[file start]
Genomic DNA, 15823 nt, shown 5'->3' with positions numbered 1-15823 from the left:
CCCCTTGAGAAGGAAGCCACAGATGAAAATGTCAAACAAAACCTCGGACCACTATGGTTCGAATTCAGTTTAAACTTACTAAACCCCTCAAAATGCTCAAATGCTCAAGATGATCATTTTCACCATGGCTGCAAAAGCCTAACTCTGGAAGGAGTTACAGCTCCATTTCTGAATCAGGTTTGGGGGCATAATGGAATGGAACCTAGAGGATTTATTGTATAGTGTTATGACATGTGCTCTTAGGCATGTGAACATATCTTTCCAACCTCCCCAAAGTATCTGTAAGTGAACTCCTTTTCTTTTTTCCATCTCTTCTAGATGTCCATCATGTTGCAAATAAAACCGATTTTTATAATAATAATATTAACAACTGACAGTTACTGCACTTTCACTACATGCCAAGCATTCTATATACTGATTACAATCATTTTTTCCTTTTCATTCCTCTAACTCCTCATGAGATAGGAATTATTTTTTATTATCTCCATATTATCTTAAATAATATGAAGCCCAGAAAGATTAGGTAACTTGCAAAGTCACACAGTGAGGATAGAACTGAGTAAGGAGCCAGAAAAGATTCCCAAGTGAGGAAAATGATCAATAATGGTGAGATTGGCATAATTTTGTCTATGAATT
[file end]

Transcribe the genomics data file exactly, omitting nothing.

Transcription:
Genomic DNA, 15823 nt, shown 5'->3' with positions numbered 1-15823 from the left:
CCCCTTGAGAAGGAAGCCACAGATGAAAATGTCAAACAAAACCTCGGACCACTATGGTTCGAATTCAGTTTAAACTTACTAAACCCCTCAAAATGCTCAAATGCTCAAGATGATCATTTTCACCATGGCTGCAAAAGCCTAACTCTGGAAGGAGTTACAGCTCCATTTCTGAATCAGGTTTGGGGGCATAATGGAATGGAACCTAGAGGATTTATTGTATAGTGTTATGACATGTGCTCTTAGGCATGTGAACATATCTTTCCAACCTCCCCAAAGTATCTGTAAGTGAACTCCTTTTCTTTTTTCCATCTCTTCTAGATGTCCATCATGTTGCAAATAAAACCGATTTTTATAATAATAATATTAACAACTGACAGTTACTGCACTTTCACTACATGCCAAGCATTCTATATACTGATTACAATCATTTTTTCCTTTTCATTCCTCTAACTCCTCATGAGATAGGAATTATTTTTTATTATCTCCATATTATCTTAAATAATATGAAGCCCAGAAAGATTAGGTAACTTGCAAAGTCACACAGTGAGGATAGAACTGAGTAAGGAGCCAGAAAAGATTCCCAAGTGAGGAAAATGATCAATAATGGTGAGATTGGCATAATTTTGTCTATGAATT